In a previous post, the Audiology department at Mass. Eye and Ear introduced Focus to a few online tools to help people measure their hearing ...
A hearing aid doesn’t mean that you’re old, and wearing headphones designed to help you hear does not make you rude. Hearing devices — hearing aids, cochlear implants, hearables and more — are remarkable technology to keep you hearing well into the future.
There’s lots of good stuff to hear. I fall in love with my partner again every time I hear her describe her day over dinner. Every four years, I get excited when I hear beeps signaling the start of a giant slalom ski race at the Winter Olympics. I can’t wait for Pearl Jam to drop a new album.
Within a few years, I’ll be celebrating my 50th birthday. I find that restaurants sound noisier than they did before, so I don’t go out as much. I sometimes prefer a different TV volume than my partner, and this changes what and how we watch. I’ve missed appointments because I misheard the time or date when scheduling, and that’s embarrassing. It’s not you – it’s me. I know my hearing isn’t what it used to be.
It doesn’t have to be like this. I have options, and so do you.
Hearing Aids, Hearables and More
One option, for me, is to get a hearing aid. To do this, I’ll get a hearing test with an audiologist, and likely be a candidate. This tiny device was designed to be both invisible – either sitting behind or within my ear all day, and to process sound in a way that compensates for my hearing loss. I’ll need to have it adjusted periodically by a professional to sound best for me and to fit comfortably in my ear. I can connect it to extra microphones to hear better in noise and to my smartphone to hear my phone calls.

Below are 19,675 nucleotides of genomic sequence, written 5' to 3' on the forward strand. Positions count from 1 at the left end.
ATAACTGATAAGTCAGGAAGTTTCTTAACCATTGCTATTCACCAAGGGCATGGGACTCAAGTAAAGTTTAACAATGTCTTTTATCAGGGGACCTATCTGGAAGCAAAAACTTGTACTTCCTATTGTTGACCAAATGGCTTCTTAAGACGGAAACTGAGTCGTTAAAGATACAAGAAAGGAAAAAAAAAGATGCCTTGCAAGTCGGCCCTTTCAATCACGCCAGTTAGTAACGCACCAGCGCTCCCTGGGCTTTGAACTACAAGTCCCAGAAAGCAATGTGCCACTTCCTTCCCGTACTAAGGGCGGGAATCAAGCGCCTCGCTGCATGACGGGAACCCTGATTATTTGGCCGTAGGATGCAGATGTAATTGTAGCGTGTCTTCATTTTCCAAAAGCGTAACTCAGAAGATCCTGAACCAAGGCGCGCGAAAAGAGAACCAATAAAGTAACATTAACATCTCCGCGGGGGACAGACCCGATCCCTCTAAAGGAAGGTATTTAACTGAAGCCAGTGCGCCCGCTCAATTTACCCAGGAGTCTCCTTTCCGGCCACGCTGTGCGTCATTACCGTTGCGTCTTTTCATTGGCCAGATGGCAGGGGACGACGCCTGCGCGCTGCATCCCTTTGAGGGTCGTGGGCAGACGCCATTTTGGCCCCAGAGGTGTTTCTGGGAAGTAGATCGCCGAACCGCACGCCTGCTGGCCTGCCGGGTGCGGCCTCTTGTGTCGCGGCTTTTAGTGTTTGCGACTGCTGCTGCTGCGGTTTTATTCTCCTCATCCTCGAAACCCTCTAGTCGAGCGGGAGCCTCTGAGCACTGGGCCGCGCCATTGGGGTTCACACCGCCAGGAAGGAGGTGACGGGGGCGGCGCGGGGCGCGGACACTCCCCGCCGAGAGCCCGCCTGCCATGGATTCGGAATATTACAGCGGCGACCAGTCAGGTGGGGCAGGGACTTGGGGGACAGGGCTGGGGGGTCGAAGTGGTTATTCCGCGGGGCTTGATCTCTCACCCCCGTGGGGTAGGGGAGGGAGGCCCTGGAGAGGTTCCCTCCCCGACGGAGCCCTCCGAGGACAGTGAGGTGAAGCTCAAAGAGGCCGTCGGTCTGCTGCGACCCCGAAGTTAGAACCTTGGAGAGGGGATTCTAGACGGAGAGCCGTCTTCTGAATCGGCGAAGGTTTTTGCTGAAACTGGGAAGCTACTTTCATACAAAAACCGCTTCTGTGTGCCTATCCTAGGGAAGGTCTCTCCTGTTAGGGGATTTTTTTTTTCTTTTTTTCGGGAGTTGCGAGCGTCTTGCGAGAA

Another option is to get a “hearable,” a relatively new technology. Hearables are headphones that do more than just play music. Many are equipped with the same sound processing that hearing aids have. I can wear the hearable only when I need it and use it to help me hear a conversation or my music – or both at the same time.
Hearables are consumer devices — not medical devices. They don’t require professional services, and they can be much cheaper. They’ll likely become more popular — and available — over the next few years, due to a new law passed last year instructing the U.S. Food and Drug Administration to create a new class of over-the-counter hearing aids.
For now, I’ve chosen the hearable path — with some extra professional services to have them custom fit to my ear. Some people have hearing issues more complicated than mine, and really do need an audiology clinic’s help. But most people my age could be well served by either over-the-counter hearables or hearing aids fit and programmed by an audiologist.
But there’s a catch. Society seems to have labeled people who use hearing aids as “old.” For many, hearing aids are for their father, even when they’ve got children or grandchildren of their own. And people who walk around with earphones in are “rude” because they’d rather interact with their smartphone than the people standing right next to them.
I want to be neither old nor rude. I just want to hear better. Those of us who have figured out how to stay engaged in sound need to change the perception of everyone around us.
Hear the Future… and Prepare For It
Until it’s as natural — and perhaps fashionable — to use devices to help you hear as it is to use glasses to help you see, we might need to show off our hearing devices and demonstrate how they integrate into our modern digital lifestyle rather than hide them.
On March 3rd, we’ll celebrate World Hearing Day, which empowers us to “hear the future… and prepare for it.” I can hear the future, and I’m preparing Mass. Eye and Ear Audiology for it by changing the way we do business. We’ll sell hearing aids that make you feel young, because of what you will be able to do with them. We’ll sell hearables in places you’ll want to use them. We can help you to decide what’s right for you, and we’ll make whatever you use work best for you.
If you can’t hear the future, I hope you’ll visit us soon.
Kevin Franck, Ph.D., MBA, CCC-A, is director of Audiology at Mass. Eye and Ear.